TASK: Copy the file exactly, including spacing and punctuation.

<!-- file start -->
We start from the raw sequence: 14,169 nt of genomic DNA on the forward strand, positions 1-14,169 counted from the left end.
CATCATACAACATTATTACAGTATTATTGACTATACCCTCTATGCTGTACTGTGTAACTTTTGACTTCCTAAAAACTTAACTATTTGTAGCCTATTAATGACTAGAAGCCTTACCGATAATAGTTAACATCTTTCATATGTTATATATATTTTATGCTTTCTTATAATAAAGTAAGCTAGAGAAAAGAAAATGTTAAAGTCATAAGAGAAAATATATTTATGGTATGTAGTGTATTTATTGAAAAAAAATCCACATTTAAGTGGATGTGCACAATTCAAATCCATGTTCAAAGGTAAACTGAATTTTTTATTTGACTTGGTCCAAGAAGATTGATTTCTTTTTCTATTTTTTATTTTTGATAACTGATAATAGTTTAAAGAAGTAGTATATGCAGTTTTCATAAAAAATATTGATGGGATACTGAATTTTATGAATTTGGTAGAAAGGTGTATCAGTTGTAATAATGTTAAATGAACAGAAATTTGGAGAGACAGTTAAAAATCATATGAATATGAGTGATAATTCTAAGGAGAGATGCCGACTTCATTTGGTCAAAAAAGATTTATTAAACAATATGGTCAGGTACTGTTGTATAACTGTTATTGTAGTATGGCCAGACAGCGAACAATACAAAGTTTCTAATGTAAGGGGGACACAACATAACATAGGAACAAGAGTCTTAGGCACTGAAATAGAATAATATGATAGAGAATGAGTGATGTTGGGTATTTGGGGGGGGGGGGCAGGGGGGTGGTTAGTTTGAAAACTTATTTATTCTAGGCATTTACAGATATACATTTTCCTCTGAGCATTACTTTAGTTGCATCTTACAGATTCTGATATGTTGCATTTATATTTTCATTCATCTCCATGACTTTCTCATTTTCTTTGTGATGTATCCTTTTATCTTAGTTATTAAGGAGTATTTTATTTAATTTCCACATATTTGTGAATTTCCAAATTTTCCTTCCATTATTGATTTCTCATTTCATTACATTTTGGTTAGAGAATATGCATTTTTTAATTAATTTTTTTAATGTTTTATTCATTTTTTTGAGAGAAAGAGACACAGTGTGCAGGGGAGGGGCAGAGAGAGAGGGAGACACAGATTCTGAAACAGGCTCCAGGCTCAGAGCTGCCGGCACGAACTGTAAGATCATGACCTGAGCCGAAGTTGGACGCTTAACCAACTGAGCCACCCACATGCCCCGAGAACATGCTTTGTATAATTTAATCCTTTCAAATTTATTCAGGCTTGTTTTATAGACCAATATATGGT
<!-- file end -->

We start from the raw sequence: 14,169 nt of genomic DNA on the forward strand, positions 1-14,169 counted from the left end.
CATCATACAACATTATTACAGTATTATTGACTATACCCTCTATGCTGTACTGTGTAACTTTTGACTTCCTAAAAACTTAACTATTTGTAGCCTATTAATGACTAGAAGCCTTACCGATAATAGTTAACATCTTTCATATGTTATATATATTTTATGCTTTCTTATAATAAAGTAAGCTAGAGAAAAGAAAATGTTAAAGTCATAAGAGAAAATATATTTATGGTATGTAGTGTATTTATTGAAAAAAAATCCACATTTAAGTGGATGTGCACAATTCAAATCCATGTTCAAAGGTAAACTGAATTTTTTATTTGACTTGGTCCAAGAAGATTGATTTCTTTTTCTATTTTTTATTTTTGATAACTGATAATAGTTTAAAGAAGTAGTATATGCAGTTTTCATAAAAAATATTGATGGGATACTGAATTTTATGAATTTGGTAGAAAGGTGTATCAGTTGTAATAATGTTAAATGAACAGAAATTTGGAGAGACAGTTAAAAATCATATGAATATGAGTGATAATTCTAAGGAGAGATGCCGACTTCATTTGGTCAAAAAAGATTTATTAAACAATATGGTCAGGTACTGTTGTATAACTGTTATTGTAGTATGGCCAGACAGCGAACAATACAAAGTTTCTAATGTAAGGGGGACACAACATAACATAGGAACAAGAGTCTTAGGCACTGAAATAGAATAATATGATAGAGAATGAGTGATGTTGGGTATTTGGGGGGGGGGGGCAGGGGGGTGGTTAGTTTGAAAACTTATTTATTCTAGGCATTTACAGATATACATTTTCCTCTGAGCATTACTTTAGTTGCATCTTACAGATTCTGATATGTTGCATTTATATTTTCATTCATCTCCATGACTTTCTCATTTTCTTTGTGATGTATCCTTTTATCTTAGTTATTAAGGAGTATTTTATTTAATTTCCACATATTTGTGAATTTCCAAATTTTCCTTCCATTATTGATTTCTCATTTCATTACATTTTGGTTAGAGAATATGCATTTTTTAATTAATTTTTTTAATGTTTTATTCATTTTTTTGAGAGAAAGAGACACAGTGTGCAGGGGAGGGGCAGAGAGAGAGGGAGACACAGATTCTGAAACAGGCTCCAGGCTCAGAGCTGCCGGCACGAACTGTAAGATCATGACCTGAGCCGAAGTTGGACGCTTAACCAACTGAGCCACCCACATGCCCCGAGAACATGCTTTGTATAATTTAATCCTTTCAAATTTATTCAGGCTTGTTTTATAGACCAATATATGGT